Our word aso is expressed in other tongues as:

  • Asu (in Tetum, which is spoken in Timor; in Tola Batak, spoken in northern Sumatra; and in Javanese, spoken in Java)

    Marco Samson of San Francisco State University wrote in a 2010 research paper that Indonesians were the first to introduce dogs into the Philippies.  It goes without saying that their word for the animal would carry into the local language.

  • Cho (Vietnamese).  This is intriguing.  There is very little similarity between the Philippines and Vietnamese languages, but it is interesting to listen to aso and cho.
  • Achu (in Kuna, spoken in Panama and Colombia)South America is across the Pacific Ocean from the Philippines, so this presents yet another curiosity.  Aso, achu… two similar sounding words from regions separated by a wide expanse of water.


How do you say “dog” in your dialect or language?

Greek and Roman “Restaurants”

In an earlier post, I wrote:

So, where did the word restaurant come from?
This eating establishment, as we know it today,
originated in Paris, France in the 18th century.


This is not to say that there were no restaurants before the establishment of bouillon houses in Paris.  If you will re-read the above words, I qualified my statement about restaurants with the words as we know it today.


Long before the French Revolution, there were already food establishments that could pass as fore-runners of fast-food shops.

In ancient Greece and Rome and in other areas where their cultures spread, there were thermopolia (places where something hot is sold) in the centers of town.  The typical thermopilium had counters with sunken areas for large vessels that held food for sale. These food-selling establishments were the fore-runners of modern “to-go” restaurants.

Citizens — often the poor who didn’t have facilities for cooking in their small dwellings — bought what we may now consider as take-outs, or fast food.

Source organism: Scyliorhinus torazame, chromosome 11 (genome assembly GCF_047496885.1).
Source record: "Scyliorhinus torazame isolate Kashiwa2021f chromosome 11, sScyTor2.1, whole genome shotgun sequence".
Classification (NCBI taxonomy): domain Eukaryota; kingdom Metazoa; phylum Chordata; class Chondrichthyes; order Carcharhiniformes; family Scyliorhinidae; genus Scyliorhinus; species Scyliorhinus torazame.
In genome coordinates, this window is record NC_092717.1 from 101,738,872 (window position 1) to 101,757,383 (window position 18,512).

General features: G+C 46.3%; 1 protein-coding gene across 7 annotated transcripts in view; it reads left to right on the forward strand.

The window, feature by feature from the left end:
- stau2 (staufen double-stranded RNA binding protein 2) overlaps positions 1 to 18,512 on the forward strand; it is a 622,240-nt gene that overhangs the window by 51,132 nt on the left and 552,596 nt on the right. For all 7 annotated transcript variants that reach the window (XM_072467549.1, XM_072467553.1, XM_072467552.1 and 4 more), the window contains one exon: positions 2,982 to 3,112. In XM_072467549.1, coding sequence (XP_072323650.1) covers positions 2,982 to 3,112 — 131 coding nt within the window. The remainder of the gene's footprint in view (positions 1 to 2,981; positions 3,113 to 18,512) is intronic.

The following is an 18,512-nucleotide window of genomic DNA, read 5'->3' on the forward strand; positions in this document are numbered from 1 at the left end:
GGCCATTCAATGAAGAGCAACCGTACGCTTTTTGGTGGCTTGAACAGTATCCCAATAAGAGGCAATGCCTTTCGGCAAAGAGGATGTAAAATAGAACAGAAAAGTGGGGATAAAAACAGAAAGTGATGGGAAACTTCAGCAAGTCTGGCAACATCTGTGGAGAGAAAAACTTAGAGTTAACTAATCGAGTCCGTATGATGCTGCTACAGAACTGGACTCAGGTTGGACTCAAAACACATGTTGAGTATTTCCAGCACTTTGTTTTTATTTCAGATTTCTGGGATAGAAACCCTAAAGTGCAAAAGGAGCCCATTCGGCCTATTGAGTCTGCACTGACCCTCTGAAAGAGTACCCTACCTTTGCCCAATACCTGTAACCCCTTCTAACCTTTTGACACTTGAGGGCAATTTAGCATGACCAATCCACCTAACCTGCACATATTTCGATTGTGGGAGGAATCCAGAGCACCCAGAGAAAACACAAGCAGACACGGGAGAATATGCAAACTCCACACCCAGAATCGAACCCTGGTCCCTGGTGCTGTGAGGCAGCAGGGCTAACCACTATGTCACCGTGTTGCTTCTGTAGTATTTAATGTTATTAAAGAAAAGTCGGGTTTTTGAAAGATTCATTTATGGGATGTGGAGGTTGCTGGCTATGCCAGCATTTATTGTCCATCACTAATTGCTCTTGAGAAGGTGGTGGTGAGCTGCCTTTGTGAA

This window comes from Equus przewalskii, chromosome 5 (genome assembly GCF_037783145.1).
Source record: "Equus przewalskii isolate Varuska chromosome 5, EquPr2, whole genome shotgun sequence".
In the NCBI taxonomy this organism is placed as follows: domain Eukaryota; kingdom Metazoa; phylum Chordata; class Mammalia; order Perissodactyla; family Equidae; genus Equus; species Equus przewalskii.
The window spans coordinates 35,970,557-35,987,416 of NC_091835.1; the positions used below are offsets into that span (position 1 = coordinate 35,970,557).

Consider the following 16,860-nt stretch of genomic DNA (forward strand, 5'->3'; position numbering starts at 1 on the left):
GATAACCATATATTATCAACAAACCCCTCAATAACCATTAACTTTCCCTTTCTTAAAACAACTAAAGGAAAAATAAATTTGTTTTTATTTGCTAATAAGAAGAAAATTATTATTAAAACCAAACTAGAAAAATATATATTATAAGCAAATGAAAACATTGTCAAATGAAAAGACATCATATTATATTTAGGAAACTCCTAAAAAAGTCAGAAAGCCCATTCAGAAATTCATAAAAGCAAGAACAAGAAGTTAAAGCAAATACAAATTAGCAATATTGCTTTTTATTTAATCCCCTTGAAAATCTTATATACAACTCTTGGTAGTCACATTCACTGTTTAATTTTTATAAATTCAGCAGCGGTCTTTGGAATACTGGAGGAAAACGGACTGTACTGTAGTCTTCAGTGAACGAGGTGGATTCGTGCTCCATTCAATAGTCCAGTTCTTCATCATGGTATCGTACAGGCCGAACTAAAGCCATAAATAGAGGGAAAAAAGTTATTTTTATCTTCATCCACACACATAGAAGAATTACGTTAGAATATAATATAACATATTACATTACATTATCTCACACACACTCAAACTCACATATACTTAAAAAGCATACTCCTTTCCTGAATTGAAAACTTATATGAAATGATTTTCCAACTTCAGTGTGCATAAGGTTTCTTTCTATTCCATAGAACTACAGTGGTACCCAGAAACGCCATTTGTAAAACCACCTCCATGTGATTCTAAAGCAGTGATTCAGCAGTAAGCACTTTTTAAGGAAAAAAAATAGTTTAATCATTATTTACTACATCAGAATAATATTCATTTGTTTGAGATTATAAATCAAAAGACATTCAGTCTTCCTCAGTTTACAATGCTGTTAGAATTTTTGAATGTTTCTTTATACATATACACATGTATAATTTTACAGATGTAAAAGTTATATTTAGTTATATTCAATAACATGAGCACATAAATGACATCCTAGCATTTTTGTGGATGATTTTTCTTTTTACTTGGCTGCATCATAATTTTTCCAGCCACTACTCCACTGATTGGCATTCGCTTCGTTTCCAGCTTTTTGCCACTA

By Aldo Ardetti at Italian Wikipedia, CC BY-SA 3.0


A year ago, I had the good fortune to visit HERCULANEUM, a Unesco World Heritage site under the shadow of Mount Vesuvius.  Our Mediterranean cruise took us from Rome to Athens, Greece and then to Istanbul, Turkey, with the last stop being the Campania Region of Italy, where Naples, Herculaneum, and Pompeii are located.

Herculaeum was named after the Greek divine hero Hercules.  The seafaring Greeks used it as trading post due to its proximity to the Bay of Naples.



At around 1 pm on August 24, 79 A.D., Mt Vesuvius erupted after a dormancy of 800 years.  The map below shows the extent of the damage wrought by the eruption.

The first pyroclastic surge, formed by a mixture of ash and hot gases, went over the town of Herculaneum at the speed of about 100 miles per hour, burying some buildings, causing limited damage in some and preserving certain structures.

Excavations from 1927 to 1942 exposed about four hectares of the ancient city in the archaeological park that is visible today.  Many public and private buildings are yet to be excavated.  However, because Herculaneum is situated right below the volcano, it is in constant danger of being buried again in ashes.  Vesuvius, after all, is a very active volcano.

Our tour guide said that property owners have been offered compensation by the government if they would move out of the area, but there are few takers.


Herculaneum is located on the coast of the Bay of Naples, an area known for fertile land, bountiful fishing grounds, and mild winters.  Garum, a fermented fish sauce (PATIS!), was one of the primary exports of the area.  It was used as a dressing for many types of Roman food, including pasta.

The homes of ancient Herculaneans had small kitchens (culinae) with portable stoves.  They didn’t do much cooking; fresh produce was brought in from the agricultural areas, and prepared hot food was purchased from thermopolia in many intersections of town.

Rumah Makan, Etc.

When you first saw the title of this blog post, were you able to figure out the topic to be discussed?

RUMAH MAKAN is Indonesian for restaurant; strictly translated, rumah means “house”
and makan means “food,”  therefore, “house of food.”

I was so excited to read — and understand — signs of  various establishments when I visited Yogyakarta in Java and Ubud in Bali many years ago.  Sekolah is “school,” buka means “open,” rumah sakit is “hospital,”  etc.  The discovery of similarities in Philippine and Indonesian speech made me realize how intertwined our cultures are.  We have similarities in physical features, vocabulary words, cuisines, and other aspects of culture.